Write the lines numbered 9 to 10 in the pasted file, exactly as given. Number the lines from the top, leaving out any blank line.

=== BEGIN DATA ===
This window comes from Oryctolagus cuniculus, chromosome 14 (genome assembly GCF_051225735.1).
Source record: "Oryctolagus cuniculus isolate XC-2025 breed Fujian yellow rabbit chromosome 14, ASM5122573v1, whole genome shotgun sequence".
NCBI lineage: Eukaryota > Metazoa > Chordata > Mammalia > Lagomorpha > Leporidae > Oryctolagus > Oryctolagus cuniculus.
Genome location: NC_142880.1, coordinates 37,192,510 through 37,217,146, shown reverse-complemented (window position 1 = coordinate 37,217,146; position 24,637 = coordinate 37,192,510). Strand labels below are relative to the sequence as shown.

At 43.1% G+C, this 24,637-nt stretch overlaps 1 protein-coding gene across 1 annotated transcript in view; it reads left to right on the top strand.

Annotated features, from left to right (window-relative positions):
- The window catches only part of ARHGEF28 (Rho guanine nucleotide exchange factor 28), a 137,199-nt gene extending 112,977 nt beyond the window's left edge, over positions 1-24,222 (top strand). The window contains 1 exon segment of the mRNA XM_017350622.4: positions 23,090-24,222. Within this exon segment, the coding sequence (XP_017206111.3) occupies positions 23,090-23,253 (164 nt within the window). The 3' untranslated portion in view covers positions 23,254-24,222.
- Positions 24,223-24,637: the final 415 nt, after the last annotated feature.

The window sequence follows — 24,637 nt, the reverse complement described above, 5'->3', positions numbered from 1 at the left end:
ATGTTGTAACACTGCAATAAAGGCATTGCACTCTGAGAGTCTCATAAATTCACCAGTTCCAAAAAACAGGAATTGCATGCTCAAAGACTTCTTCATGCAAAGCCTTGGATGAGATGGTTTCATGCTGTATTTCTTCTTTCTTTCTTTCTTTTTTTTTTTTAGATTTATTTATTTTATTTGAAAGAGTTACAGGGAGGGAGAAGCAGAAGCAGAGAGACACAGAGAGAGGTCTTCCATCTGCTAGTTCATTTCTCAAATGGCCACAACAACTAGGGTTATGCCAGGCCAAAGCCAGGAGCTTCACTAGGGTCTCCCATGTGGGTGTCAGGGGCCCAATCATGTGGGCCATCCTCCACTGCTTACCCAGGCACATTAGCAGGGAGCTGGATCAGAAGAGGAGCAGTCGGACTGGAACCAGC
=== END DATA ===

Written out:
The window sequence follows — 24,637 nt, the reverse complement described above, 5'->3', positions numbered from 1 at the left end:
ATGTTGTAACACTGCAATAAAGGCATTGCACTCTGAGAGTCTCATAAATTCACCAGTTCCAAAAAACAGGAATTGCATGCTCAAAGACTTCTTCATGCAAAGCCTTGGATGAGATGGTTTCATGCTGTATTTCTTCTTTCTTTCTTTCTTTTTTTTTTTTAGATTTATTTATTTTATTTGAAAGAGTTACAGGGAGGGAGAAGCAGAAGCAGAGAGACACAGAGAGAGGTCTTCCATCTGCTAGTTCATTTCTCAAATGGCCACAACAACTAGGGTTATGCCAGGCCAAAGCCAGGAGCTTCACTAGGGTCTCCCATGTGGGTGTCAGGGGCCCAATCATGTGGGCCATCCTCCACTGCTTACCCAGGCACATTAGCAGGGAGCTGGATCAGAAGAGGAGCAGTCGGACTGGAACCAGC